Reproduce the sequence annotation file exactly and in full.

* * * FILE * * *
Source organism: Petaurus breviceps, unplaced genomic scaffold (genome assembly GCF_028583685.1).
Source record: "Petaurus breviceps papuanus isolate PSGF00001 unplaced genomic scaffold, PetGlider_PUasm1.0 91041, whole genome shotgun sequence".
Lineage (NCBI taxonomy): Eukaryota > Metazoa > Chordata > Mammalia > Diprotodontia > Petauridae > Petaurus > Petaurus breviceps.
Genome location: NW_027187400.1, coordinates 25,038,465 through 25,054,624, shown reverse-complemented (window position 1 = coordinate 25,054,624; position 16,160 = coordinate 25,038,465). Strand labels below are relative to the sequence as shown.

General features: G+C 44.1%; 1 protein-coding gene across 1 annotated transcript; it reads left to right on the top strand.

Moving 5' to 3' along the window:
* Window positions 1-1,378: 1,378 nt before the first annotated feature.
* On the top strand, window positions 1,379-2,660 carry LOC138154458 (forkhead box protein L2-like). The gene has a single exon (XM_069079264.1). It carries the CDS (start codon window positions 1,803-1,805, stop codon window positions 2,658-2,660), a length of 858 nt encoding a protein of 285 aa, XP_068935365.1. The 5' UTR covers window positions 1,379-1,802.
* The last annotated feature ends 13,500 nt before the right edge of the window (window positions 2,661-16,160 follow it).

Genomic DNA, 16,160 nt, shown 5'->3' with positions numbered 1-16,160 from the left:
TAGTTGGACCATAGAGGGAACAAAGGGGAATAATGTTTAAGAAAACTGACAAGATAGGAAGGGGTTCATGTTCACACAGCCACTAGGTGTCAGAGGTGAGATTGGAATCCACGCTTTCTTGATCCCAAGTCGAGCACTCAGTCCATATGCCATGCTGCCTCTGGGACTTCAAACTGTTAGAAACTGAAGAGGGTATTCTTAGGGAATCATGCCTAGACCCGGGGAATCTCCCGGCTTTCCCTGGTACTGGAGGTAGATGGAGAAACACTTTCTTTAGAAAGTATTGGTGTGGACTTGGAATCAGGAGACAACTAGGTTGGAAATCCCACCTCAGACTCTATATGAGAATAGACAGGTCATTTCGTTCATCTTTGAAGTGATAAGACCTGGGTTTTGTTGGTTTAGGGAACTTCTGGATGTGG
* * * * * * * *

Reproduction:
Source organism: Petaurus breviceps, unplaced genomic scaffold (genome assembly GCF_028583685.1).
Source record: "Petaurus breviceps papuanus isolate PSGF00001 unplaced genomic scaffold, PetGlider_PUasm1.0 91041, whole genome shotgun sequence".
Lineage (NCBI taxonomy): Eukaryota > Metazoa > Chordata > Mammalia > Diprotodontia > Petauridae > Petaurus > Petaurus breviceps.
Genome location: NW_027187400.1, coordinates 25,038,465 through 25,054,624, shown reverse-complemented (window position 1 = coordinate 25,054,624; position 16,160 = coordinate 25,038,465). Strand labels below are relative to the sequence as shown.

General features: G+C 44.1%; 1 protein-coding gene across 1 annotated transcript; it reads left to right on the top strand.

Moving 5' to 3' along the window:
* Window positions 1-1,378: 1,378 nt before the first annotated feature.
* On the top strand, window positions 1,379-2,660 carry LOC138154458 (forkhead box protein L2-like). The gene has a single exon (XM_069079264.1). It carries the CDS (start codon window positions 1,803-1,805, stop codon window positions 2,658-2,660), a length of 858 nt encoding a protein of 285 aa, XP_068935365.1. The 5' UTR covers window positions 1,379-1,802.
* The last annotated feature ends 13,500 nt before the right edge of the window (window positions 2,661-16,160 follow it).

Genomic DNA, 16,160 nt, shown 5'->3' with positions numbered 1-16,160 from the left:
TAGTTGGACCATAGAGGGAACAAAGGGGAATAATGTTTAAGAAAACTGACAAGATAGGAAGGGGTTCATGTTCACACAGCCACTAGGTGTCAGAGGTGAGATTGGAATCCACGCTTTCTTGATCCCAAGTCGAGCACTCAGTCCATATGCCATGCTGCCTCTGGGACTTCAAACTGTTAGAAACTGAAGAGGGTATTCTTAGGGAATCATGCCTAGACCCGGGGAATCTCCCGGCTTTCCCTGGTACTGGAGGTAGATGGAGAAACACTTTCTTTAGAAAGTATTGGTGTGGACTTGGAATCAGGAGACAACTAGGTTGGAAATCCCACCTCAGACTCTATATGAGAATAGACAGGTCATTTCGTTCATCTTTGAAGTGATAAGACCTGGGTTTTGTTGGTTTAGGGAACTTCTGGATGTGG